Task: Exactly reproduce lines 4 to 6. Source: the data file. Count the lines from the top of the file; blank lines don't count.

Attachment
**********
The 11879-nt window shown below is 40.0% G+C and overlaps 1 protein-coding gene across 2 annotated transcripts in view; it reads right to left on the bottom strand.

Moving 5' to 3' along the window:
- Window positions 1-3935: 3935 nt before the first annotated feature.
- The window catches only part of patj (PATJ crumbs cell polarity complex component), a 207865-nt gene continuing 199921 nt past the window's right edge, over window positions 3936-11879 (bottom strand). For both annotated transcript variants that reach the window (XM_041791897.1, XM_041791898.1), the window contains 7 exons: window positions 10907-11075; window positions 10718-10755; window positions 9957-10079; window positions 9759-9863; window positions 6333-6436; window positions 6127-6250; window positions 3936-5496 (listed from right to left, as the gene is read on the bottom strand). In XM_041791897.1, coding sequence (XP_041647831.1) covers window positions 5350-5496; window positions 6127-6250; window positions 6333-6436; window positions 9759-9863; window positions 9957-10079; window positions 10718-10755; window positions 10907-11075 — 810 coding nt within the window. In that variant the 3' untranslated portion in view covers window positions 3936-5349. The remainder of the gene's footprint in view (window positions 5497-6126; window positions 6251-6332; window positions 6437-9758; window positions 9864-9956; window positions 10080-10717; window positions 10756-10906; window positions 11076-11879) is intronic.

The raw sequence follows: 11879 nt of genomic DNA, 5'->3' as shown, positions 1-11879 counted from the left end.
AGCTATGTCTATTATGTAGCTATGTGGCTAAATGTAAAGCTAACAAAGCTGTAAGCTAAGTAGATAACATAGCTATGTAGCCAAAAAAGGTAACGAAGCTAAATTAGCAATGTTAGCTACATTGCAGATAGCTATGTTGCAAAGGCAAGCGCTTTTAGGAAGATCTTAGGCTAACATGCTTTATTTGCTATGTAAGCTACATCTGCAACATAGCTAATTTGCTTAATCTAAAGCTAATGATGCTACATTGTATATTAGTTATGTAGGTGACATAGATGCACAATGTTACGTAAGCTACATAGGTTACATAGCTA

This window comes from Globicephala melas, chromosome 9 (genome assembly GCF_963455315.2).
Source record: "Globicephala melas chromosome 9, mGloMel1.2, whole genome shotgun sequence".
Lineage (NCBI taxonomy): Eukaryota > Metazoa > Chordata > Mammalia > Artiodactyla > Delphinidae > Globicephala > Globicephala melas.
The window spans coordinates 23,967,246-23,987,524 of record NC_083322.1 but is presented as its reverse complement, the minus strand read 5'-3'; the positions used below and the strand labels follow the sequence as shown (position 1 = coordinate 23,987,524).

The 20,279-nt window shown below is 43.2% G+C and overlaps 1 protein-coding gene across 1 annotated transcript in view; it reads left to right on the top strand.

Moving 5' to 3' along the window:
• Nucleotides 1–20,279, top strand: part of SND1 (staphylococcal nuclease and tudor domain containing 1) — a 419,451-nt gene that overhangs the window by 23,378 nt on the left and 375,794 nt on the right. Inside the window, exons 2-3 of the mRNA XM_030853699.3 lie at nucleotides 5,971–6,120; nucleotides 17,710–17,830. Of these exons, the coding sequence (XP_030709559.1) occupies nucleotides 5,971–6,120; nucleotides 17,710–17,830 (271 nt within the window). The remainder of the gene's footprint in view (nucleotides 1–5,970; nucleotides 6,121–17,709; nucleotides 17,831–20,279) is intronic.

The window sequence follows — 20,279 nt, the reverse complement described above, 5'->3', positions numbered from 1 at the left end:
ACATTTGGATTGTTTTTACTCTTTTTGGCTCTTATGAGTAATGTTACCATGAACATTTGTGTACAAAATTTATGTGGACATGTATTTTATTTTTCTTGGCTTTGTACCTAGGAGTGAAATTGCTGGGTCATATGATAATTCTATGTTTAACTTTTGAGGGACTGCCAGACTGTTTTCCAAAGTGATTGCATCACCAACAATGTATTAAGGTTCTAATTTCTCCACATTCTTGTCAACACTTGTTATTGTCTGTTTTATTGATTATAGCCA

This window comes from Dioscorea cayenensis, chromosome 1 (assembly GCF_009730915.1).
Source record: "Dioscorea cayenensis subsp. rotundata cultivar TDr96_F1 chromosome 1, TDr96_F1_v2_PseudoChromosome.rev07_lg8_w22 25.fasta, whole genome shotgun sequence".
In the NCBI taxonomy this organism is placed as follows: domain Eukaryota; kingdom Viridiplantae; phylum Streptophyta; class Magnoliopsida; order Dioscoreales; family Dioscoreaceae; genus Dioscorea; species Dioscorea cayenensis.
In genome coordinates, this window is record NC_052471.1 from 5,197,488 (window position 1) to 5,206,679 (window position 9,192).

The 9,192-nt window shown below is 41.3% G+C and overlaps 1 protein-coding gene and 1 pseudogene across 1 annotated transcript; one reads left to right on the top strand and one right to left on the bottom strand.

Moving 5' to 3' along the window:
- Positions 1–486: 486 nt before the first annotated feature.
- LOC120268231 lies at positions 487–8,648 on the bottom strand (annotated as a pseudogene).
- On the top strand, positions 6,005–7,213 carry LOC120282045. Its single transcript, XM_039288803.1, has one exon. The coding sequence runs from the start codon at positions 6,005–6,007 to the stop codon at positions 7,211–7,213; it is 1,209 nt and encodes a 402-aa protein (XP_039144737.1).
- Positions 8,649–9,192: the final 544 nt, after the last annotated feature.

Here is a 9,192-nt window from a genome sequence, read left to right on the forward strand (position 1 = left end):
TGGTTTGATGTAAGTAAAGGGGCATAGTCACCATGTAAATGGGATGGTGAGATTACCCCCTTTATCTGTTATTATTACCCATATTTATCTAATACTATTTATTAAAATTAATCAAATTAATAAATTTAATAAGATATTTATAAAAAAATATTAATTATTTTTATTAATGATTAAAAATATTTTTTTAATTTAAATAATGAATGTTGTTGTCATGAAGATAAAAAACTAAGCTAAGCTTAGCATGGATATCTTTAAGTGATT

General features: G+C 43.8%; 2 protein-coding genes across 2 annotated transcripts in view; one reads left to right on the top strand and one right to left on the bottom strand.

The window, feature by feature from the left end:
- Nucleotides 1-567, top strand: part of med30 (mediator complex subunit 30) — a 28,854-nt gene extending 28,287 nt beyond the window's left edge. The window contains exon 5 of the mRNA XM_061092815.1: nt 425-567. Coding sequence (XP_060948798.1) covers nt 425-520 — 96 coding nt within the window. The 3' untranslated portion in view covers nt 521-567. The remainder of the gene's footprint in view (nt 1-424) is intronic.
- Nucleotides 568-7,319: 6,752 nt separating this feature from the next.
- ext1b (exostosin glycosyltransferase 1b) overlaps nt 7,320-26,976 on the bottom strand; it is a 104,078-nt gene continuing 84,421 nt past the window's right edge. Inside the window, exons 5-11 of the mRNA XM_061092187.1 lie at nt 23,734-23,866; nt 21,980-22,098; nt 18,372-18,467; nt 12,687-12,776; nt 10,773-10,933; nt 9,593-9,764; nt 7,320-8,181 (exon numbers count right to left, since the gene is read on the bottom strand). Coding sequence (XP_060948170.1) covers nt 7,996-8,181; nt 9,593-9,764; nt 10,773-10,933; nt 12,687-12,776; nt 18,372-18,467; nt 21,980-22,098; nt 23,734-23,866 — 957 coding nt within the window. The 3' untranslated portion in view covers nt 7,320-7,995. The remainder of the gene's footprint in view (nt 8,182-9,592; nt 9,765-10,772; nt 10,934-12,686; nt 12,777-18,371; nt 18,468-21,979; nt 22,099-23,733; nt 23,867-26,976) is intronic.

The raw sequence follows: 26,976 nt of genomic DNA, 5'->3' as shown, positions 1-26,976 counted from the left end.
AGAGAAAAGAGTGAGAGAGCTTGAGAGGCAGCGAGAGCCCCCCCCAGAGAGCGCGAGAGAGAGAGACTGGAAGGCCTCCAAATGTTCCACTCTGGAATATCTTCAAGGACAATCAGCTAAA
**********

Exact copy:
- The window catches only part of patj (PATJ crumbs cell polarity complex component), a 207865-nt gene continuing 199921 nt past the window's right edge, over window positions 3936-11879 (bottom strand). For both annotated transcript variants that reach the window (XM_041791897.1, XM_041791898.1), the window contains 7 exons: window positions 10907-11075; window positions 10718-10755; window positions 9957-10079; window positions 9759-9863; window positions 6333-6436; window positions 6127-6250; window positions 3936-5496 (listed from right to left, as the gene is read on the bottom strand). In XM_041791897.1, coding sequence (XP_041647831.1) covers window positions 5350-5496; window positions 6127-6250; window positions 6333-6436; window positions 9759-9863; window positions 9957-10079; window positions 10718-10755; window positions 10907-11075 — 810 coding nt within the window. In that variant the 3' untranslated portion in view covers window positions 3936-5349. The remainder of the gene's footprint in view (window positions 5497-6126; window positions 6251-6332; window positions 6437-9758; window positions 9864-9956; window positions 10080-10717; window positions 10756-10906; window positions 11076-11879) is intronic.

The raw sequence follows: 11879 nt of genomic DNA, 5'->3' as shown, positions 1-11879 counted from the left end.
AGCTATGTCTATTATGTAGCTATGTGGCTAAATGTAAAGCTAACAAAGCTGTAAGCTAAGTAGATAACATAGCTATGTAGCCAAAAAAGGTAACGAAGCTAAATTAGCAATGTTAGCTACATTGCAGATAGCTATGTTGCAAAGGCAAGCGCTTTTAGGAAGATCTTAGGCTAACATGCTTTATTTGCTATGTAAGCTACATCTGCAACATAGCTAATTTGCTTAATCTAAAGCTAATGATGCTACATTGTATATTAGTTATGTAGGTGACATAGATGCACAATGTTACGTAAGCTACATAGGTTACATAGCTA